Any book that combines folk tales, personal anecdotes and scientific facts about nature has to be a winner. This is one such, presenting over 50 species of birds found in the Himalaya.
Sanjay Sondhi’s ‘Doon Watch’ column in Hindustan Times, spanning about 500 weekly articles, set high standards on what nature reporting could mean, somewhat in the tradition of naturalist and writer M. Krishnan. This book builds partly on that series, and on the author’s innumerable travels through the western and eastern Himalaya.
The book has 50 entries, each dedicated to a bird species or in some cases, a group of closely related species. The descriptions are a mix of facts regarding their status, range, behaviour, and so on; meanings of their local and scientific names; tales from communities or from ancient traditions (many collected from friends and nature guides, whom the author acknowledges); and anecdotes from Sondhi’s birding forays. Since the scientific facts are easily found in many other books and on the internet, it is the folk tales and cultural associations, and his own encounters with these birds, that make this volume especially interesting and lively.
There are funny and joyful tales, such as the one about both the (human!) drunkard and Common Myna being called sitaula because of their supposed habit of promising not to repeat their behaviour. But there are also sad and melancholy ones, such as how the kaafal paku – call of the Indian cuckoo – is that of a girl who was wrongly accused of eating the kaafal berries that were to be sold, and beaten so badly she died, going on to become a cuckoo plaintively calling out to remind its mother of its innocence. Always, the stories inspire, and impart lessons for us to learn from. In the entry on the Black Francolin, we hear about a dispute between a Hindu priest, a Muslim mullah, a paan-maker and a vegetable vendor, each insisting on their own interpretation of the call of the bird, and how a wise person settles the dispute by saying that each is entitled to their own interpretation as long as they don’t impose it on anyone else. Wise words indeed for today’s religiously fraught atmosphere!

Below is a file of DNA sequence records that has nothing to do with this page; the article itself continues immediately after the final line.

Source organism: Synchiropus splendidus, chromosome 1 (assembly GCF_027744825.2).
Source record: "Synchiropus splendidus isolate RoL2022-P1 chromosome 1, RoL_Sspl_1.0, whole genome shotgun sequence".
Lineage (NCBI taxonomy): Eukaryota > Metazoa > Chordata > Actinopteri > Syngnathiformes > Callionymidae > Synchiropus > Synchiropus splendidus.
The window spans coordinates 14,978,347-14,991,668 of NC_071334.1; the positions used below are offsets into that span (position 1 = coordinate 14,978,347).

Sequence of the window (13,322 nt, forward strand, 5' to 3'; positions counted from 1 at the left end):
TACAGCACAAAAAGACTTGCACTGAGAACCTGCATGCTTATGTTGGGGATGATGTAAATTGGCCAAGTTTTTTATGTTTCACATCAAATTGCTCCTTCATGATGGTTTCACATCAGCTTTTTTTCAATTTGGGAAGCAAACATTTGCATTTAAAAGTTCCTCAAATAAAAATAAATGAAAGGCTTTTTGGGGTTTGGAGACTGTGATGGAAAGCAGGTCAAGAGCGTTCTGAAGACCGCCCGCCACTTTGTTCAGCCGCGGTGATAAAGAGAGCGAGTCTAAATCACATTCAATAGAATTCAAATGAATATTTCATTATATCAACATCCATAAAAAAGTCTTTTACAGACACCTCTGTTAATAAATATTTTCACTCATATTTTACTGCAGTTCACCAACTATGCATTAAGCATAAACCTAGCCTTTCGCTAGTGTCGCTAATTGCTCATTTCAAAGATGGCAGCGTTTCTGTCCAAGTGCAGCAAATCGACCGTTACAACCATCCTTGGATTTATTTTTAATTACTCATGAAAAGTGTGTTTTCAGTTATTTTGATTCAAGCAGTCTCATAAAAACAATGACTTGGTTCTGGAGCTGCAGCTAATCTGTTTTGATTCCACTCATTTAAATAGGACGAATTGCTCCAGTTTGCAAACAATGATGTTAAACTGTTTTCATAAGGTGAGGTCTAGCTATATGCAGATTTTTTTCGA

Also very interesting are the meanings of local and scientific names, sprinkled through the book. The Rufous Treepie, for instance, is called taka chor for its habit of picking up shiny objects like coins and lining its nest with them. Some of the most fascinating are the Lepcha names (from Sikkim), of which the book has many.
The engaging text is taken to a new height by Anusha Menon’s wonderful colour illustrations. This young artist from Pune illustrated one of my children’s books a few years ago, and I can see that her skills, already quite evident then, are even more well-honed now. There is accuracy in the depiction of each species, but excitingly, the illustrations also manage to depict the anecdotes or folk tales that Sondhi has described. Remarkably, she made them without going out to these regions; as she says: “I did the illustrations remotely from Pune, referring to the brilliant photographs Sanjay provided me with.” It is relevant also to mention here that the author deliberately chose to go with illustrations instead of photographs, and that works very well to bring out the combination of anecdote, folk tale and fact.
I do have a few quibbles. There could have been sharper editing, to iron out grammatical errors (not too many!), and stylistic issues such as a tad bit of repetition. The side notes on each page (which is divided into two columns) are interesting, but not consistent on what they contain – sometimes scientific fact, sometimes explanations about regional names, and sometimes folklore. It is not quite clear what the intent behind this side column is; if it had one kind of subject, it would have been more useful. The bottom right-hand side of the text page has useful facts about the bird, such as its size, range and status, but the term ‘WLPA’, which refers to its level of protection in India’s Wild Life (Protection) Act, is not explained. Some of the birds have mythological snippets or folktales that are generally from India, but not specifically from the Himalaya, which is a bit odd in a book with this title. Though much of the text is quite simple and therefore accessible to a wide audience, occasionally unexplained scientific jargon slips through, for example, ‘sexual dimorphism’ used in reference to the Red Avadavat.
But these are minor annoyances in a book that is otherwise a delight, worth dipping into by anyone even remotely interested in the Himalaya, in birds and nature, in folktales and mythology, and in culture-nature connections.
Reviewed by Ashish Kothari, Kalpavriksh.